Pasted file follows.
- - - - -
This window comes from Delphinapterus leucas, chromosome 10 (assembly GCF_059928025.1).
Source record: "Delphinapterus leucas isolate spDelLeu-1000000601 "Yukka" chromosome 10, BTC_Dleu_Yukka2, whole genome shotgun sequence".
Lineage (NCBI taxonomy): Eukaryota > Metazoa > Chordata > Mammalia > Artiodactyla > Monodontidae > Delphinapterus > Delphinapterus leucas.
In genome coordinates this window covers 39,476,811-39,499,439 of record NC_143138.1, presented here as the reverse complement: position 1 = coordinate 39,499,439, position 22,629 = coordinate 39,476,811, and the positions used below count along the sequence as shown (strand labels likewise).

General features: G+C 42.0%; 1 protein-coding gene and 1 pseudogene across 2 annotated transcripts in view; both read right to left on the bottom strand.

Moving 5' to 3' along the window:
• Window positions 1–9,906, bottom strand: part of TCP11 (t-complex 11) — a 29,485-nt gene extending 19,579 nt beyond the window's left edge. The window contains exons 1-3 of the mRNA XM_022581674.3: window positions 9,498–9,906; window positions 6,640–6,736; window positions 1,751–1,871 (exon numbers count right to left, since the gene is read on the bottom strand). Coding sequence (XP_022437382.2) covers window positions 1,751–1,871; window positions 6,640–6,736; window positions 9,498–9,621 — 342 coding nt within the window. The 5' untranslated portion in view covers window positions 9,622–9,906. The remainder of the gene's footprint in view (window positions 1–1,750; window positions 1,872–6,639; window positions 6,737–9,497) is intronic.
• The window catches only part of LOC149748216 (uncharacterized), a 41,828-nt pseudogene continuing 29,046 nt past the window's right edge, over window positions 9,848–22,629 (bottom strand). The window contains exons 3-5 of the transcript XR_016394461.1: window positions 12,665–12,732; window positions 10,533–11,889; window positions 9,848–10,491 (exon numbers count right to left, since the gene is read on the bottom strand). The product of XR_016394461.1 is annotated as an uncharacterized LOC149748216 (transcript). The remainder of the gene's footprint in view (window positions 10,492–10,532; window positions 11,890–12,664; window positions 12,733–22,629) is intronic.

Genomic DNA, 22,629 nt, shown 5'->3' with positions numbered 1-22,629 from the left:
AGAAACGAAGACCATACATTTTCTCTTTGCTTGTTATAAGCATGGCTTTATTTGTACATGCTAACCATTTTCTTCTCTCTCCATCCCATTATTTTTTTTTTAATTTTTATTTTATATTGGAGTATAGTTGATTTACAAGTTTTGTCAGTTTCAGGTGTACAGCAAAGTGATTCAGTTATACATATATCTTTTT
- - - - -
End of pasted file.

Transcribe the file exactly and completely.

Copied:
This window comes from Delphinapterus leucas, chromosome 10 (assembly GCF_059928025.1).
Source record: "Delphinapterus leucas isolate spDelLeu-1000000601 "Yukka" chromosome 10, BTC_Dleu_Yukka2, whole genome shotgun sequence".
Lineage (NCBI taxonomy): Eukaryota > Metazoa > Chordata > Mammalia > Artiodactyla > Monodontidae > Delphinapterus > Delphinapterus leucas.
In genome coordinates this window covers 39,476,811-39,499,439 of record NC_143138.1, presented here as the reverse complement: position 1 = coordinate 39,499,439, position 22,629 = coordinate 39,476,811, and the positions used below count along the sequence as shown (strand labels likewise).

General features: G+C 42.0%; 1 protein-coding gene and 1 pseudogene across 2 annotated transcripts in view; both read right to left on the bottom strand.

Moving 5' to 3' along the window:
• Window positions 1–9,906, bottom strand: part of TCP11 (t-complex 11) — a 29,485-nt gene extending 19,579 nt beyond the window's left edge. The window contains exons 1-3 of the mRNA XM_022581674.3: window positions 9,498–9,906; window positions 6,640–6,736; window positions 1,751–1,871 (exon numbers count right to left, since the gene is read on the bottom strand). Coding sequence (XP_022437382.2) covers window positions 1,751–1,871; window positions 6,640–6,736; window positions 9,498–9,621 — 342 coding nt within the window. The 5' untranslated portion in view covers window positions 9,622–9,906. The remainder of the gene's footprint in view (window positions 1–1,750; window positions 1,872–6,639; window positions 6,737–9,497) is intronic.
• The window catches only part of LOC149748216 (uncharacterized), a 41,828-nt pseudogene continuing 29,046 nt past the window's right edge, over window positions 9,848–22,629 (bottom strand). The window contains exons 3-5 of the transcript XR_016394461.1: window positions 12,665–12,732; window positions 10,533–11,889; window positions 9,848–10,491 (exon numbers count right to left, since the gene is read on the bottom strand). The product of XR_016394461.1 is annotated as an uncharacterized LOC149748216 (transcript). The remainder of the gene's footprint in view (window positions 10,492–10,532; window positions 11,890–12,664; window positions 12,733–22,629) is intronic.

Genomic DNA, 22,629 nt, shown 5'->3' with positions numbered 1-22,629 from the left:
AGAAACGAAGACCATACATTTTCTCTTTGCTTGTTATAAGCATGGCTTTATTTGTACATGCTAACCATTTTCTTCTCTCTCCATCCCATTATTTTTTTTTTAATTTTTATTTTATATTGGAGTATAGTTGATTTACAAGTTTTGTCAGTTTCAGGTGTACAGCAAAGTGATTCAGTTATACATATATCTTTTT